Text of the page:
Blog by Steve Laug
Not too long ago I received an email from a fellow in Kitchener, Ontario regarding some pipes he needed cleaned up. He had been referred to me by my local pipe and cigar shop. While I am not currently adding more pipes to my queue of repairs I have made a commitment to the shop to work on pipes for their customers. Generally they have one or two pipes that need a bit of work. This fellow sent me the following email:
I just came across my smoking pipes that I’ve had in storage for about 40 years. I’m wondering what you’d charge to have them refurbished. There are 17 in total (11 are Brighams and 6 are various).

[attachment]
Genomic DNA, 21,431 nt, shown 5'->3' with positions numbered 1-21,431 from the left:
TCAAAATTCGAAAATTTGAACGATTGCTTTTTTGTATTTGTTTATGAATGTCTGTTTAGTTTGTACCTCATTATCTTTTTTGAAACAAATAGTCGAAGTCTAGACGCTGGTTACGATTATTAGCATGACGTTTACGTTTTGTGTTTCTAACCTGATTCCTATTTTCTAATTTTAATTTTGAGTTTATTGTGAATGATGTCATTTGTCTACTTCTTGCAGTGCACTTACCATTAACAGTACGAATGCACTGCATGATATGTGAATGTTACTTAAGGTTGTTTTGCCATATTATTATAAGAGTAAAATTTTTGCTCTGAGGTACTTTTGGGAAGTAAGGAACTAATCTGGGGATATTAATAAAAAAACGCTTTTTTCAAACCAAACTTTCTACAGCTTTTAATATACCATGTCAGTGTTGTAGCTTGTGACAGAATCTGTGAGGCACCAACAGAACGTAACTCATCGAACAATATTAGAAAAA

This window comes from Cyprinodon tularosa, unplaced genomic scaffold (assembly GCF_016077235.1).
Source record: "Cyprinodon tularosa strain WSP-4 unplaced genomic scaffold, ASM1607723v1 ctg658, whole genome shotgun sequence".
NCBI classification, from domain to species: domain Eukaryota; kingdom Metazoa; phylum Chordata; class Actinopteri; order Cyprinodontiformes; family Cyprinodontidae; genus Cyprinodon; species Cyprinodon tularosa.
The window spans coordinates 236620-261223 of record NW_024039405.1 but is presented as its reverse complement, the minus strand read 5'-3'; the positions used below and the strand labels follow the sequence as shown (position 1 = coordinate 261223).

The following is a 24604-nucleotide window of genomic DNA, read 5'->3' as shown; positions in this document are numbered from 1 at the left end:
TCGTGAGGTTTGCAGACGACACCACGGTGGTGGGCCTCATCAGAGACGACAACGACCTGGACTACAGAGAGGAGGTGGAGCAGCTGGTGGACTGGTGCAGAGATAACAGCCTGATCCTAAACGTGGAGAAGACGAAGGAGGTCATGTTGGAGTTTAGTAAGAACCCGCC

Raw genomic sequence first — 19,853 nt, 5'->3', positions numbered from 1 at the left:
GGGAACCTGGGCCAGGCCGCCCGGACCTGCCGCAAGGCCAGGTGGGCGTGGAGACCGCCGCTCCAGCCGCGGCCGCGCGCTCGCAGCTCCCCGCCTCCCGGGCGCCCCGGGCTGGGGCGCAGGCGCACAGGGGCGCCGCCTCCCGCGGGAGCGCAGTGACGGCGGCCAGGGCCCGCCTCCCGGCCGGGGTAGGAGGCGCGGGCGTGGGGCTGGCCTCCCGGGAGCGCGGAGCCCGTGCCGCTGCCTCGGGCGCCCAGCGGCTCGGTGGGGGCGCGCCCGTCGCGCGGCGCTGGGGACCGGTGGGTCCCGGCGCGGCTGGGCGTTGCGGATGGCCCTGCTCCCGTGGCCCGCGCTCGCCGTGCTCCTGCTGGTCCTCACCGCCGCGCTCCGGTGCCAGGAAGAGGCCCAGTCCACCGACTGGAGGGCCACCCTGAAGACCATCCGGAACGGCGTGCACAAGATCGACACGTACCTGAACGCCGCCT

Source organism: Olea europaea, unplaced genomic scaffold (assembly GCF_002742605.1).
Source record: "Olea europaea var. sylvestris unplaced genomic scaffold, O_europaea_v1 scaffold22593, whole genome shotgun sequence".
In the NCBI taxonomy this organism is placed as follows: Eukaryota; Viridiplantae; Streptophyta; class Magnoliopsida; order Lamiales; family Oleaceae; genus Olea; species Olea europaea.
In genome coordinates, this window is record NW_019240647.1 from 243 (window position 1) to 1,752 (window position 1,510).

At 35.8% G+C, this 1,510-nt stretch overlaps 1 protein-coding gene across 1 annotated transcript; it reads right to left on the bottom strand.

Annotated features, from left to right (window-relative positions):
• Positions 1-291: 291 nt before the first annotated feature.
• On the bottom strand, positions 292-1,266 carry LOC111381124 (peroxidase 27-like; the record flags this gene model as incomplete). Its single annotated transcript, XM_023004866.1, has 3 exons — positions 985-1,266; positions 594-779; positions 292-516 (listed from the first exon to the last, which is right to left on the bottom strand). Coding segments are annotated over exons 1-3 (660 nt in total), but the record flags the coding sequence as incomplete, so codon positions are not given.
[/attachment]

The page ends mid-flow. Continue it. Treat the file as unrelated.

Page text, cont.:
It turns out he said he had 17 pipes. That was certainly more than I expected but I communicated that there was a large queue ahead of him and I would have to fit them in as I could. He was fine with whatever time it took. He sent me the following photos of his collection that he wanted restored. The first photo shows his eleven Brigham pipes – all very interesting shapes. The second photo shows the six various pipes in the collection – A Republic Era Peterson’s System 1312 (Canadian Import), A Bjarne Hand Carved Freehand, a Comoy’s Everyman London smooth billiard, a GBD Popular Dublin 12, an English made Kaywoodie Rustica 72B, a Kriswill Bernadotte 60 with a broken tenon. When the box arrived there were two additional pipes included for a total of 19 – a Ropp 803 Deluxe Cherrywood Poker and a Comoy’s Sandblast Everyman Canadian 296. It was a lot of pipes! I have been randomly choosing the next pipe to work on and chose the Brigham that I have drawn a red box around in the first photo below. When I unwrapped it the pipe it was a Petite Classic Bulldog. It was stamped on the flat left underside of the Diamond shank. It was stamped 316 which is the shape number. That is followed by the Brigham Script over Can. Pat. 372982. It had a rusticated lower half of the bowl and shank with a smooth top half. The rim top had a lava overflow from the medium cake in the bowl. The bowl was out of round with damage and some darkening around the top and inner edges of the bowl. It was a dirty pipe but the finish appeared to be in okay condition under the grime. The 3 Dot tapered stem was oxidized and had tooth marks and chatter near the button on both sides. There was also some calcification for about an inch up the stem. I took close up photos of the bowl and rim top to show the condition of the bowl and damage to the rim edge as well as the cake and lava overflowing onto the rim top. I also took close up photos of the stem to show its condition as mentioned above. I took a photo of the stamping on the left underside of the diamond shank to show what I was speaking about above. It is very clear and readable. It reads 316 followed by Brigham in script over Can Pat. 372982.I removed the stem from the shank to reveal the aluminum tube/tenon that held the Rock Maple Distillator. The distillator was present and looked almost new. It would need to be cleaned a bit but it would be very usable.Before starting my clean up work on the pipe I turned to a chart that Charles Lemon of Dad’s Pipes sent to me on the patent era Brighams. There were made from 1938-1980. As the pipe I am working on is a Patent pipe, it’s more accurate to refer to its grade by name (the post 1980 grading scheme refers to Dots). Here is the chart that Charles sent me. The pipe I am working on is thus a Brigham Exclusive with the 3 brass pins arranged in a triangle. The pipe I am working on has a 3XX shape number.With this pipe I am returning to work on a Can Pat Brigham pipe from the nineteen pipe installment. I went to work on it immediately.I reamed the bowl with a PipNet pipe reamer using the second and third cutting head to take the cake back to bare briar so I could inspect the walls. I cleaned up the remnants with a Savinelli Fitsall Pipe Knife. I sanded the bowl walls with 220 grit sandpaper on a piece of dowel to smooth them out and further examine them. I was happy that the walls looked very good. I used the Savinelli Fitsall knife to scrape off the lava coat on the rim top. I worked on the darkening on the rim top and the rough inner edge of the bowl with a folded piece of 220 grit sandpaper to remove the darkening and smooth out the inner edge of the bowl. I cleaned out the mortise area and airway to the bowl and the interior of the metal tube and airway in the stem with pipe cleaners, cotton swabs and alcohol. The aluminum tube was dirty but the distillatory had been changed before the pipe was stored so once again it was not as bad as I expected. I scrubbed the surface of the bowl with undiluted Murphy’s Oil Soap and a tooth brush to remove the grime and grit as well as the remnants of the shiny finish on the smooth portions of the bowl. I wet sanded the rim top and the smooth portions on the bowl sides with micromesh sanding pads – 1500-12000 grit sanding pads. I wiped the bowl surface down with a damp cloth after each sanding pad to remove the sanding dust. Once I finished the bowl looked good. I rubbed the bowl and shank down with Before & After Restoration Balm. I worked it into the surface of the briar with my fingertips to clean, enliven and protect it. I let the balm sit for a little while and then buffed with a cotton cloth to raise the shine. Mark Hoover’s Balm is a product that I have come to appreciate and one I use on every pipe I have been working on. It really makes the grain stand out on this pipe. I set the bowl aside and turned my attention to the stem. I rubbed the stem down with Soft Scrub on with a cotton pad and it removed the oxidation and the calcification build up. It looked a lot better. The tooth dents in the surface of the stem were not deep – more dents that bites. I “painted” the surface of the stem with the flame of a Bic Lighter to lift the dents from the vulcanite. The process worked really well and the dents were virtually invisible. I would be able to sand the surface to remove what remained. I sanded out the remaining tooth chatter and oxidation with 220 grit sandpaper and started the polishing with 400 grit wet dry sandpaper. I rubbed down the stem with Denicare Mouthpiece Polish and a cotton pad to remove the remnants of oxidation and to blend in the sanding. The polish is a red gritty paste that works wonders on removing stubborn remnants of oxidation in the crease. The stem is starting to show promise at this point in the process. Before I finished the polishing stem I decided to fit it with a new Rock Maple Distillator. I polished the stem with micromesh sanding pads – wet sanding it with 1500-12000 grit pads. I wiped the stem down after each sanding pad with a cotton pad to remove the sanding debris. I finished polishing the stem with Before & After Pipe Stem Polish – both fine and extra fine. I finished by wiping it down with Briarville’s No Oxy Oil and buffing it to a shine. Once again I was at one of favourite parts of the restoration process. It is that moment when all the pieces are put back together. I put the pipe back together and buffed it with Blue Diamond on the buffing wheel. I gave the bowl and the stem multiple coats of carnauba wax. I hand buffed the pipe with a clean buffing pad to raise the shine. It is fun to see what the polished bowl looks like with the grain popping through on the rim top and the rustication coming to life. Added to that the polished black vulcanite stem with the shining brass pins was beautiful. This mixed smooth and rusticated finish Brigham Exclusive 316 Bulldog is nice looking and feels great in my hand. It is light and well balanced. Have a look at it with the photos below. The dimensions are Length: 5 ¾ inches, Height: 1 ¾ inches, Outside diameter of the bowl: 1 ¼ inches, Chamber diameter: ¾ of an inch. This is the tenth of the pipes sent to me from Eastern Canada for restoration. Once again I am looking forward to what the pipeman who sent it thinks of this restoration. Lots more to do in this lot! Thanks to each of you who are reading this blog. Remember we are not pipe owners; we are pipemen and women who hold our pipes in trust until they pass on into the trust of the next pipeman or woman.